Customer-first organizations aren’t built overnight. For decades, enterprises have relied on the same traditional structures to reach their audiences. But now they need to hit the reset button and rewire their organizations for a world where customers are in charge.
This requires a shift in thinking – to approach your marketing as customer-first instead of brand-first. That’s the first step, but here’s the tough part: Once business leaders adopt that mindset, they need actionable strategies to drive change across the organization.
That’s why Sprinklr partnered with top marketers from the world’s biggest companies to understand how they’re navigating this digital transformation. Together, we released a new whitepaper featuring first-hand accounts from executives at leading organizations like IBM, Microsoft, and Nasdaq.
We uncovered three key strategies that leading companies are using to survive this change in the marketing landscape: They’re uniting siloed teams, streamlining their processes, and integrating data and technology.
To build customer-first strategies, marketing leaders need a unified view of the customer. They can only do this if they partner with other departments, such sales and customer service. That means they need break down siloes that may have previously divided these teams.
As Grad Conn, General Manager and CMO of Microsoft USA, said, “One of the first steps to becoming a customer-centric organization involves uniting previously disparate teams across the enterprise. We see companies looking to digitally transform, recognize that they’ve got to operate from a single customer-centric point of view. It’s a fundamental shift across the organization and in some cases, a complete re-architecting of how they engage with customers.”
Once you set up the right teams, you need to rewire your processes so you can collaborate in real-time and deliver value to your audience.
Nasdaq, for instance, was creating large volumes of content but using disparate processes to distribute that content. This kept the company from engaging in meaningful interactions. Its solution was to build a seamless and scalable process for interacting with customers.
“We had maybe 20,000 followers across our social channels because every business, every person, was doing their own thing,” said Nasdaq CMO Jeremy Skule. “We now have 2.5 million across all those social channels, organized by key thematics that are core to our businesses and our brand. These thematics provide key funnels for our content distribution and enable us to interact with our clients and prospects in a positive and constructive way.”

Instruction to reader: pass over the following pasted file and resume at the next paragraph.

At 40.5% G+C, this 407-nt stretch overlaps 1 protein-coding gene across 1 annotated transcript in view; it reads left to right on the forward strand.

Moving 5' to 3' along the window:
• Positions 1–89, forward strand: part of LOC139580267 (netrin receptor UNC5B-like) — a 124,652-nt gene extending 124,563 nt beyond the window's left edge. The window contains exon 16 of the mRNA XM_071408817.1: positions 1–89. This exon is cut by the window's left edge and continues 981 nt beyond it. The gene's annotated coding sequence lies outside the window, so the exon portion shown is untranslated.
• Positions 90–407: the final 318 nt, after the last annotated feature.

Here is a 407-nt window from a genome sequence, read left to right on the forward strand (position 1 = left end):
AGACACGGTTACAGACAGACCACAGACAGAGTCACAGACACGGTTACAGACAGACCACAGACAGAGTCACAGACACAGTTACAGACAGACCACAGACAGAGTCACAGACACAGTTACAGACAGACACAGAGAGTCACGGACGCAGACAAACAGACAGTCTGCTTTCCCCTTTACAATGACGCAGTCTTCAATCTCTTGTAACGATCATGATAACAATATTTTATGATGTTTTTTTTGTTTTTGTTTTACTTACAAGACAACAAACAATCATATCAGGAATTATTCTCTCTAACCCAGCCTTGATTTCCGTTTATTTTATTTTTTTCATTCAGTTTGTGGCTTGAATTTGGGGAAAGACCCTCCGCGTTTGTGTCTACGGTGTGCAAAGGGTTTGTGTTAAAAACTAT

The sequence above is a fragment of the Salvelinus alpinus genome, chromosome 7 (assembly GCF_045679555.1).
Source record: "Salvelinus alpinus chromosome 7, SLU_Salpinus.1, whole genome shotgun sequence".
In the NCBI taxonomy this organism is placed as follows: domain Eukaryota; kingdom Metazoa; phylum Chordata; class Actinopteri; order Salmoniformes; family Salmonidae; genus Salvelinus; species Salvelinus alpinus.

CMOs are overwhelmed by data from multiple channels and touchpoints. The key is to use that data to deliver personalized and relevant customer experiences across digital platforms.
IBM, for example, pulls data from a wide range of sources, including social listening data, behavioral analytics, and Net Promoter Scores (NPS®), which measure a customer’s willingness to recommend the company to friends and colleagues. The company relies on proper data integration to connect the dots and build a unified view of each customer.
As IBM CMO Michelle Peluso said, “How can we connect all the things we’re learning back to individual customers to form richer profiles? This is where AI and cognitive learning become super critical, because you can only make connections between number one and number two when you have systems that can cultivate all this information, find the right insights, and turn them into meaningful action.”
It’s tough to push the reset button on your whole marketing strategy. But you need to start now if you want to stay ahead of the game.
As these leading companies prove, it’s best to begin by looking within your organization. Don’t blame customer behaviors, and don’t blame social media. Just focus on what you can do to adapt to these changes and deliver truly valuable customer experiences.
The strategies above are just three of many outlined in our whitepaper. For more tactics on how to build a customer-first marketing machine, read on.
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